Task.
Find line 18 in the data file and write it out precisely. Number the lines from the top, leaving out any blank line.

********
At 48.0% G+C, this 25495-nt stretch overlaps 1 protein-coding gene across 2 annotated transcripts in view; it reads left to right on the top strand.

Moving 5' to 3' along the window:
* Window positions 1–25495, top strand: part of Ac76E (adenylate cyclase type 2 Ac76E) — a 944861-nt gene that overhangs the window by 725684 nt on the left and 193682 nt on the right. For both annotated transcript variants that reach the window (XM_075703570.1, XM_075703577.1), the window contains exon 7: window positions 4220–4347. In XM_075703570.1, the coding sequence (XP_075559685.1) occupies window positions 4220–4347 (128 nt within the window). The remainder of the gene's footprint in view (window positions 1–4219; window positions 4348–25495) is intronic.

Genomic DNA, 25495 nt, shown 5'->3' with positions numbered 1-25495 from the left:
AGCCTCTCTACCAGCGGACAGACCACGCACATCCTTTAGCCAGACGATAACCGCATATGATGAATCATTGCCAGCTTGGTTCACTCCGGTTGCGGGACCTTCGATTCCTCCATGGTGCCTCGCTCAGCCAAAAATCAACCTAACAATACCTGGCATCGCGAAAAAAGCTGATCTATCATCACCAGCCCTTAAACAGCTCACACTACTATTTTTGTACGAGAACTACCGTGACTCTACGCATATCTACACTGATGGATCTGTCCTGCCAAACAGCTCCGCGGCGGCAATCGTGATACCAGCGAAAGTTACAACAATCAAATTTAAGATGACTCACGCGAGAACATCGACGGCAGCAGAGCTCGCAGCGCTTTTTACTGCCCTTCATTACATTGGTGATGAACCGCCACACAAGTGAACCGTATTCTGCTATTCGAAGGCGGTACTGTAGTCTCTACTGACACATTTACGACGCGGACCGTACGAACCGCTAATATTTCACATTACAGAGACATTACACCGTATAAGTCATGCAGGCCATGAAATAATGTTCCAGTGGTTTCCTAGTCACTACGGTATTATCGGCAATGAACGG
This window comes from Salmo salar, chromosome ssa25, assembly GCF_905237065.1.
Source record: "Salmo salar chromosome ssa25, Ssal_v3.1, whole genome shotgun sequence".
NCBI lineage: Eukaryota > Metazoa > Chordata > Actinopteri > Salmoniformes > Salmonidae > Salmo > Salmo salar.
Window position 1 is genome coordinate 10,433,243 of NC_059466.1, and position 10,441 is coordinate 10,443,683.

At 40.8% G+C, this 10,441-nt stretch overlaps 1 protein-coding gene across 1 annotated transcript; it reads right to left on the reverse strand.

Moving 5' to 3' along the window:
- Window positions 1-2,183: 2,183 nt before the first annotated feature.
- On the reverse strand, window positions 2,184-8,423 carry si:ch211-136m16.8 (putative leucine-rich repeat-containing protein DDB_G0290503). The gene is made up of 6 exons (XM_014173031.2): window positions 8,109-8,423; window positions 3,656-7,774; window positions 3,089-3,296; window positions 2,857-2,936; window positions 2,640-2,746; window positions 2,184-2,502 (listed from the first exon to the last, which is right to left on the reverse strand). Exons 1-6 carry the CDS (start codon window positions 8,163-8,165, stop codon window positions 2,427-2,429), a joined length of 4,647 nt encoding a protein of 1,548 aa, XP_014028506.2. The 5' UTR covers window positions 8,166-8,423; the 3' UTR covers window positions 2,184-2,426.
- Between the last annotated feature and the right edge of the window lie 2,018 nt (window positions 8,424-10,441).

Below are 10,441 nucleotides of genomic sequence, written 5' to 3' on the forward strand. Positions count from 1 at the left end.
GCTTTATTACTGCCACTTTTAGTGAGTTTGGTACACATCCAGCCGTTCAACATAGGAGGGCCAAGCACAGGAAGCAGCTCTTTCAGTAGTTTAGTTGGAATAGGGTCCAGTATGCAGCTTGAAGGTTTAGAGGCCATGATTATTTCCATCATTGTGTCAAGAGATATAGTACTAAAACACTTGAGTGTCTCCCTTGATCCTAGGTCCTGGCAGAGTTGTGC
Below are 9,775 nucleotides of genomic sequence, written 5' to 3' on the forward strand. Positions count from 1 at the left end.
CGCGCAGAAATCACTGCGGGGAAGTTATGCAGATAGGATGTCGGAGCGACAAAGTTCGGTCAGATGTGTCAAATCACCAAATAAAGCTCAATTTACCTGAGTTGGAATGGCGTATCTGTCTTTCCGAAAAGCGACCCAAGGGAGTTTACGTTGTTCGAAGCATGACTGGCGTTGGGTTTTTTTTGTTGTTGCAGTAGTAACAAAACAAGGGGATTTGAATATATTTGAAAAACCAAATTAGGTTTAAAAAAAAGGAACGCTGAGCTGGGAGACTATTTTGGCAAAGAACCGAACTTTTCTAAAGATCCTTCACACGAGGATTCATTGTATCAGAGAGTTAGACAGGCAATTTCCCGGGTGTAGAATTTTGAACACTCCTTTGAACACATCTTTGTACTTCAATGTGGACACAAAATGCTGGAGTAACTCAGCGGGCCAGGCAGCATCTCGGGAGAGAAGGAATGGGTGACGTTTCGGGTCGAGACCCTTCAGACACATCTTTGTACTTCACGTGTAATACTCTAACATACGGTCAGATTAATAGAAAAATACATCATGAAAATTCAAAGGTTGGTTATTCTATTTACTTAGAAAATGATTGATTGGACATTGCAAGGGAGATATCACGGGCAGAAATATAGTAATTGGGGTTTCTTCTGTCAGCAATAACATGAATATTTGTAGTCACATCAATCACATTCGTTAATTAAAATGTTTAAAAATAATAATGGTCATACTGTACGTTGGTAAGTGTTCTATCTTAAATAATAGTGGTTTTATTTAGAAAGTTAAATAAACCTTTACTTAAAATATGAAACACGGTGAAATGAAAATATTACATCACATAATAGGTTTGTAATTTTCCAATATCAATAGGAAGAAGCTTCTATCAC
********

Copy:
CGCGCAGAAATCACTGCGGGGAAGTTATGCAGATAGGATGTCGGAGCGACAAAGTTCGGTCAGATGTGTCAAATCACCAAATAAAGCTCAATTTACCTGAGTTGGAATGGCGTATCTGTCTTTCCGAAAAGCGACCCAAGGGAGTTTACGTTGTTCGAAGCATGACTGGCGTTGGGTTTTTTTTGTTGTTGCAGTAGTAACAAAACAAGGGGATTTGAATATATTTGAAAAACCAAATTAGGTTTAAAAAAAAGGAACGCTGAGCTGGGAGACTATTTTGGCAAAGAACCGAACTTTTCTAAAGATCCTTCACACGAGGATTCATTGTATCAGAGAGTTAGACAGGCAATTTCCCGGGTGTAGAATTTTGAACACTCCTTTGAACACATCTTTGTACTTCAATGTGGACACAAAATGCTGGAGTAACTCAGCGGGCCAGGCAGCATCTCGGGAGAGAAGGAATGGGTGACGTTTCGGGTCGAGACCCTTCAGACACATCTTTGTACTTCACGTGTAATACTCTAACATACGGTCAGATTAATAGAAAAATACATCATGAAAATTCAAAGGTTGGTTATTCTATTTACTTAGAAAATGATTGATTGGACATTGCAAGGGAGATATCACGGGCAGAAATATAGTAATTGGGGTTTCTTCTGTCAGCAATAACATGAATATTTGTAGTCACATCAATCACATTCGTTAATTAAAATGTTTAAAAATAATAATGGTCATACTGTACGTTGGTAAGTGTTCTATCTTAAATAATAGTGGTTTTATTTAGAAAGTTAAATAAACCTTTACTTAAAATATGAAACACGGTGAAATGAAAATATTACATCACATAATAGGTTTGTAATTTTCCAATATCAATAGGAAGAAGCTTCTATCAC